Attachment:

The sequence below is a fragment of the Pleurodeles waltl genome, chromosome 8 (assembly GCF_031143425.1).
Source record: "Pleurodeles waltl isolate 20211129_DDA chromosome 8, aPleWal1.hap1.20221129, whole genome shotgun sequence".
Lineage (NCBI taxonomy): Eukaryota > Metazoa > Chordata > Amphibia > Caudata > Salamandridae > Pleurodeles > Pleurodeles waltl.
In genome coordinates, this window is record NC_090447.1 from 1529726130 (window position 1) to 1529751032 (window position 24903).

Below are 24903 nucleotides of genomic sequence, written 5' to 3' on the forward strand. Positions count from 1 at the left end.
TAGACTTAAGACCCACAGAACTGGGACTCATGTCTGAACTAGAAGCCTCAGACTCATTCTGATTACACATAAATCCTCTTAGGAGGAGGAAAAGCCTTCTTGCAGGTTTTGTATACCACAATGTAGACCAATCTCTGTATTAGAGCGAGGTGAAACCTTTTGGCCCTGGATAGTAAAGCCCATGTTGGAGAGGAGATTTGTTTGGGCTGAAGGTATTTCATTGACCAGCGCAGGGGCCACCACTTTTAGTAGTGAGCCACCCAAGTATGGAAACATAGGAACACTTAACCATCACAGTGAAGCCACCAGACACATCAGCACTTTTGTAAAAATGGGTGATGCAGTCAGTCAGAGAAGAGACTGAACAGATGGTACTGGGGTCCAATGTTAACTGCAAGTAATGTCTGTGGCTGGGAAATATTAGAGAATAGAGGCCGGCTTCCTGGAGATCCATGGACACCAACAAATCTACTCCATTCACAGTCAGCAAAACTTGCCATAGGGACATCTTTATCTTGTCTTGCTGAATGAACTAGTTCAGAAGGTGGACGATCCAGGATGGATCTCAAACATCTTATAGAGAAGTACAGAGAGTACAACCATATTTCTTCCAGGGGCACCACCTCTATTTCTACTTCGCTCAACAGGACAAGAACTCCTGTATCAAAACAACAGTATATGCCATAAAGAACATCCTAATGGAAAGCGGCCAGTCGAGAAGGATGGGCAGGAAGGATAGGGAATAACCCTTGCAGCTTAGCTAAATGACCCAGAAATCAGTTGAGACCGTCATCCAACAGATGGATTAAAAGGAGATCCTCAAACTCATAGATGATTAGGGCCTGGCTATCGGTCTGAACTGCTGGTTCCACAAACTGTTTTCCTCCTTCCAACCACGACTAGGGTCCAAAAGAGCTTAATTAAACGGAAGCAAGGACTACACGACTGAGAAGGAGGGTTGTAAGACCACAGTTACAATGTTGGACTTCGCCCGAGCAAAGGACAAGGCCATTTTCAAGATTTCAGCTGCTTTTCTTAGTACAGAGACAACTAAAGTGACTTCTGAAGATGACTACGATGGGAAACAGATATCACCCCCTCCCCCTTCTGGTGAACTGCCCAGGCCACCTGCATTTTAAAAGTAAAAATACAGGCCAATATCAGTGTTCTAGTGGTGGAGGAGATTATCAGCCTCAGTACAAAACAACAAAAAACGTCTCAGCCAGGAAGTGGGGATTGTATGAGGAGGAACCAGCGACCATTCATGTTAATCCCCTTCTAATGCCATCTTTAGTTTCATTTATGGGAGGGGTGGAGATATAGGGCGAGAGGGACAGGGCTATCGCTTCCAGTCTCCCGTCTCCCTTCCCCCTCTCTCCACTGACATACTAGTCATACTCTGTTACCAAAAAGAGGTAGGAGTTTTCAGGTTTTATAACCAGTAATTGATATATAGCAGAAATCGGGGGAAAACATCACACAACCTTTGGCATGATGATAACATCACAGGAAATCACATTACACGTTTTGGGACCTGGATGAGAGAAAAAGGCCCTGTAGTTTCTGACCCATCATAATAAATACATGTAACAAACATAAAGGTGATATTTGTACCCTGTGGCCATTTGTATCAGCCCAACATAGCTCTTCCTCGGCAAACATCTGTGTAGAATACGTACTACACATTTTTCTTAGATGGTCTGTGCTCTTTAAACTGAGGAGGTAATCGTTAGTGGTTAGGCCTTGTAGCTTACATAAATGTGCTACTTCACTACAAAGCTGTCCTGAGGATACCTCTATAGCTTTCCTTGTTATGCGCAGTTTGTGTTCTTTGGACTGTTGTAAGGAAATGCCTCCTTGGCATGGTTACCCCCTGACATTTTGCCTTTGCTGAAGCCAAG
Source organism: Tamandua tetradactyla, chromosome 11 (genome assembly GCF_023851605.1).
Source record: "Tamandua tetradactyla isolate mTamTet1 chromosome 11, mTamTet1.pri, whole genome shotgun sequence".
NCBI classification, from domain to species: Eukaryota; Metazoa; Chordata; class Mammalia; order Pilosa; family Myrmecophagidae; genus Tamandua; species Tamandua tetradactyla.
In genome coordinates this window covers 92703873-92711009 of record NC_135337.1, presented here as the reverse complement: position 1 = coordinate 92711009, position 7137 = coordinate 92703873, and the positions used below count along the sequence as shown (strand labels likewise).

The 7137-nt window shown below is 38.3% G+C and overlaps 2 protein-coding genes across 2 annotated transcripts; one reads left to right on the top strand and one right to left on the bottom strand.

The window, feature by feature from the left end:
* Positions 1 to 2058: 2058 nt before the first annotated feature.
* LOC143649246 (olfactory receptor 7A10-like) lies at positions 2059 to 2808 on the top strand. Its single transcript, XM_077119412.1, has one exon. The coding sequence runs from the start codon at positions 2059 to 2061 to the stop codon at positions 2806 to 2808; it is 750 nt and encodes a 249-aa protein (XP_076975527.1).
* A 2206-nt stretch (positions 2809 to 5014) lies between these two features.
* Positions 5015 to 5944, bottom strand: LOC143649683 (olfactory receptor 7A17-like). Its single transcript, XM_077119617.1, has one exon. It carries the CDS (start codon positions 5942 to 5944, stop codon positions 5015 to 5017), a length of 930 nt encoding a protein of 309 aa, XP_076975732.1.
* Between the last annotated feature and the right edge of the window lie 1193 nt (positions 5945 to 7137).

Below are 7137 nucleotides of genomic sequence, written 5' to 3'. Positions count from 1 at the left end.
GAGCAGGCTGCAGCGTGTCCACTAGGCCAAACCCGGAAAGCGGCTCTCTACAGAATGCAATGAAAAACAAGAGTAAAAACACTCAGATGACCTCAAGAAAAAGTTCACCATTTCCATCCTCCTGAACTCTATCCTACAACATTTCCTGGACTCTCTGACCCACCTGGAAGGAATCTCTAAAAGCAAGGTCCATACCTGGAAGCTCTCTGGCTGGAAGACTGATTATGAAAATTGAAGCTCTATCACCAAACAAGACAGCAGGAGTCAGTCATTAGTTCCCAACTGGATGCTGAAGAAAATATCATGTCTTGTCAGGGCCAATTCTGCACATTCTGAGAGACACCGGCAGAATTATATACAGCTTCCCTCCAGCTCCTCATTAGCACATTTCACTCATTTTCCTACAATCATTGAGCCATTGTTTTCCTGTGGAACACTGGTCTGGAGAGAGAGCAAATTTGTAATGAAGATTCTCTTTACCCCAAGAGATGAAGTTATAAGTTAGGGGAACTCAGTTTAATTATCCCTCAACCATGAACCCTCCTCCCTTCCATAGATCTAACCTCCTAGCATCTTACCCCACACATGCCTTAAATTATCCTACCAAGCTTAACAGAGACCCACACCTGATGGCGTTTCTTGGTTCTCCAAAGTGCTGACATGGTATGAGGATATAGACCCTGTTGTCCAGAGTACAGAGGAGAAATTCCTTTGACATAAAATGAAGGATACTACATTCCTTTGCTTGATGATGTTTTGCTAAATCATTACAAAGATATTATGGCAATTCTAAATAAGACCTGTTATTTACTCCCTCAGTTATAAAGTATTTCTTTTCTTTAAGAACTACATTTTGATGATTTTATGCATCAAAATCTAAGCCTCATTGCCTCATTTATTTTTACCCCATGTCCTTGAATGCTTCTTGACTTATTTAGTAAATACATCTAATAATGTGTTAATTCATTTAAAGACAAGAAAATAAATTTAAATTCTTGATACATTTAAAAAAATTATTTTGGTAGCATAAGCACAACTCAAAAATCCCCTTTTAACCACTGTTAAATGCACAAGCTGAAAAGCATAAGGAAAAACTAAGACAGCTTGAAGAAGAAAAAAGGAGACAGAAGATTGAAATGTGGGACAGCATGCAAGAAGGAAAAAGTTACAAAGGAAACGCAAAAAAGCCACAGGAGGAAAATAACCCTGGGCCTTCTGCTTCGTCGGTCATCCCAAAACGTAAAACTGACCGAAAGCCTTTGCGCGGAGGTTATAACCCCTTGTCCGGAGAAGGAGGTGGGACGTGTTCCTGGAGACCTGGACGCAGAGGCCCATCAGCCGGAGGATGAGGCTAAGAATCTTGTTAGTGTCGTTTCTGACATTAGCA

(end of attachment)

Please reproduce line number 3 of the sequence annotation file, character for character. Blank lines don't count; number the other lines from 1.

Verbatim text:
Lineage (NCBI taxonomy): Eukaryota > Metazoa > Chordata > Amphibia > Caudata > Salamandridae > Pleurodeles > Pleurodeles waltl.